These rules reveal the highly symbolic nature of literacy for Dodola. Just as the river meanders, so do letters and words and sentences, she notes. “. . . looping like letters, letters extending into stories, until suddenly it stopped—dried up—a muted voice” (Thompson, 2011, p. 31). The rules emphasize creativity with language, using literacy devices like the simile above. Aesthetic appreciation is also an important rule for literacy. Dodola rejoices in the circle of the Bismillah, in how nature, including a turtle’s shell, reveals symbolic communication. The rules tell Dodola that no human is insignificant, so she perseveres throughout inhumane conditions.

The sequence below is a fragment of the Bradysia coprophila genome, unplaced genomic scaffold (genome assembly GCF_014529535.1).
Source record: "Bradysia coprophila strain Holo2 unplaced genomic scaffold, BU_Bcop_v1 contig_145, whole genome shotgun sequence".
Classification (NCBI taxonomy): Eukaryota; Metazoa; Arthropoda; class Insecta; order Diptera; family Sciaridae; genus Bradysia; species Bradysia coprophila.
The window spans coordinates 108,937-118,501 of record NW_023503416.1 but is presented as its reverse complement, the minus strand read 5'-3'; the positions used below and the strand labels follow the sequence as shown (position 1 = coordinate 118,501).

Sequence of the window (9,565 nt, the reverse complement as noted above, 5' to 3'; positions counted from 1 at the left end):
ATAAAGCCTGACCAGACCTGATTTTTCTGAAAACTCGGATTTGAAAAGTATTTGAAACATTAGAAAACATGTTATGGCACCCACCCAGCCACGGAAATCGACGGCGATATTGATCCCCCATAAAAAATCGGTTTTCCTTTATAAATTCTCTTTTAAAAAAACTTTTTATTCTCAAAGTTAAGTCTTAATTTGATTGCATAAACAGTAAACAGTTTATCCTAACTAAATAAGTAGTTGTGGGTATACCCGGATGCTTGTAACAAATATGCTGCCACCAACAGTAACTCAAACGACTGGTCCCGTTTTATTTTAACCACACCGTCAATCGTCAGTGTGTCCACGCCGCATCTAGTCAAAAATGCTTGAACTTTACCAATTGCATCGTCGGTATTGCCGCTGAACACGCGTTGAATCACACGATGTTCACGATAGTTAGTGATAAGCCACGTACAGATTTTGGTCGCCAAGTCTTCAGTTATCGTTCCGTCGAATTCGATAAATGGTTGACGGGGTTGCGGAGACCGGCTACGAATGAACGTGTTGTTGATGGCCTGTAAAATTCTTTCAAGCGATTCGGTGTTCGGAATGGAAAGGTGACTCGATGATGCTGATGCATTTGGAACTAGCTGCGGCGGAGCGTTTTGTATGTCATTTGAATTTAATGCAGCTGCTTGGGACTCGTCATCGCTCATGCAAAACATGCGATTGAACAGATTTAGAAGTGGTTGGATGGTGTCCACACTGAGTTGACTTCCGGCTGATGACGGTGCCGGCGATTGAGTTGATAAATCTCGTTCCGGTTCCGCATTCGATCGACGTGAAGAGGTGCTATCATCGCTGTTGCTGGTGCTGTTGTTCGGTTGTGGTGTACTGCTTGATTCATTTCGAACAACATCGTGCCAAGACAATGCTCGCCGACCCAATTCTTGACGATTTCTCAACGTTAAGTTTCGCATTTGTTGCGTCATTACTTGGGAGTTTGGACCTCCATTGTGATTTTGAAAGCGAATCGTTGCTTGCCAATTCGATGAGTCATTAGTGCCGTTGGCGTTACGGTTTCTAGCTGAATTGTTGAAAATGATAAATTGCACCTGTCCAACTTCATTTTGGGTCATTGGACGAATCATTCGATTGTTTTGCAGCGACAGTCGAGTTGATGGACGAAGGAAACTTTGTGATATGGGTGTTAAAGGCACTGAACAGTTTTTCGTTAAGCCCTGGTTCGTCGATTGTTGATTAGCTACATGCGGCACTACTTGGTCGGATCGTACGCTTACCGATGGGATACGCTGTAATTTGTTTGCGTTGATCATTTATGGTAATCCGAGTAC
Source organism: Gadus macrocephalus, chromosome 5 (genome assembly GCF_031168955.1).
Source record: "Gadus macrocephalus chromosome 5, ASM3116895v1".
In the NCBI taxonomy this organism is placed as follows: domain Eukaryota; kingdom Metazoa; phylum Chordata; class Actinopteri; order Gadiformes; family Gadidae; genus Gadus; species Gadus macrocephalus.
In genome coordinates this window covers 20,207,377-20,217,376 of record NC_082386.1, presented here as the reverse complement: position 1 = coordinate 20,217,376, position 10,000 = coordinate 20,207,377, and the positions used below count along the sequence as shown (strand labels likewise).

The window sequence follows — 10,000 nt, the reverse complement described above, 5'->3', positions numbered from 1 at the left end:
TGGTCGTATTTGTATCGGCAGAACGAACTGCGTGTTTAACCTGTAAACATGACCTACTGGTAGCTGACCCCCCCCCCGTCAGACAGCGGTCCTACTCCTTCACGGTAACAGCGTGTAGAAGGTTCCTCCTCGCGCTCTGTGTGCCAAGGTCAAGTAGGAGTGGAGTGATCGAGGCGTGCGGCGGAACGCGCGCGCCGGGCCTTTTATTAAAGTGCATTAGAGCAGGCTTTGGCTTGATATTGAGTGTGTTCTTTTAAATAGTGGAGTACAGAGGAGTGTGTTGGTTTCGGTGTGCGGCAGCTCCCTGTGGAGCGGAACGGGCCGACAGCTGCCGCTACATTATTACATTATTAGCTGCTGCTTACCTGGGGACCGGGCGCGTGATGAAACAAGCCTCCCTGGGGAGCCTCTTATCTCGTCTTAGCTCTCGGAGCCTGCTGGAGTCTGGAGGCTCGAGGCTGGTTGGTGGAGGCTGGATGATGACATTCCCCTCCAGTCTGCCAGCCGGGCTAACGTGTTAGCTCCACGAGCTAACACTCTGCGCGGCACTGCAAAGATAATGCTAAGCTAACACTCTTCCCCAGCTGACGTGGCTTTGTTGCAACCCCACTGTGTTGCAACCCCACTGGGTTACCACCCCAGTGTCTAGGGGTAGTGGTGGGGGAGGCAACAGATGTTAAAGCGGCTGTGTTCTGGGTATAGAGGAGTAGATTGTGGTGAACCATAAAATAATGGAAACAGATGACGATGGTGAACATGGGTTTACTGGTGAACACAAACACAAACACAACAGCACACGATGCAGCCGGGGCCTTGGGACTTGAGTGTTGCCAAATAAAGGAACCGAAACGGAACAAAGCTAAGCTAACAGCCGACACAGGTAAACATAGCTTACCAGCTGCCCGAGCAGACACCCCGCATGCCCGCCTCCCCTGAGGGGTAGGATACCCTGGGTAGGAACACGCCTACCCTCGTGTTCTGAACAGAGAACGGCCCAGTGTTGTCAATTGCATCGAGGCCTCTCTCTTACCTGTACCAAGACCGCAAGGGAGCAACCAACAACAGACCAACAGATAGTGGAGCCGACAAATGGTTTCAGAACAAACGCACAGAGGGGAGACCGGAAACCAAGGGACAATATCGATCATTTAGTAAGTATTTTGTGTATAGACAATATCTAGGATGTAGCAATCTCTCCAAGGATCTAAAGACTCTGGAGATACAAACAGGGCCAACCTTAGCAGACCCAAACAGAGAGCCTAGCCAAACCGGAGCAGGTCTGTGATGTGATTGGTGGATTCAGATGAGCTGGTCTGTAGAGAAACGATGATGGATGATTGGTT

The Roles that Literacies Afford and the Power Literacy Wields

As Dodola tells her story, we see how she moves from less powerful to more powerful. In her world, as in our own, children have less power than adults, females have less power than males, and the literate have more power than those lacking experience with reading and writing. But literacy is key in the changing of roles in Habibi; Allah’s secrets are passed on through literacy, making man higher than the angels, as Dodola explains (Thompson, 2011, p. 31). With literacy comes power. When Dodola’s husband teaches her to read and write, her power increases in ways she does not fully realize. She becomes a student and teacher, a storyteller and listener. These roles offer her protection and give her skills of strategy to survive dismal situations.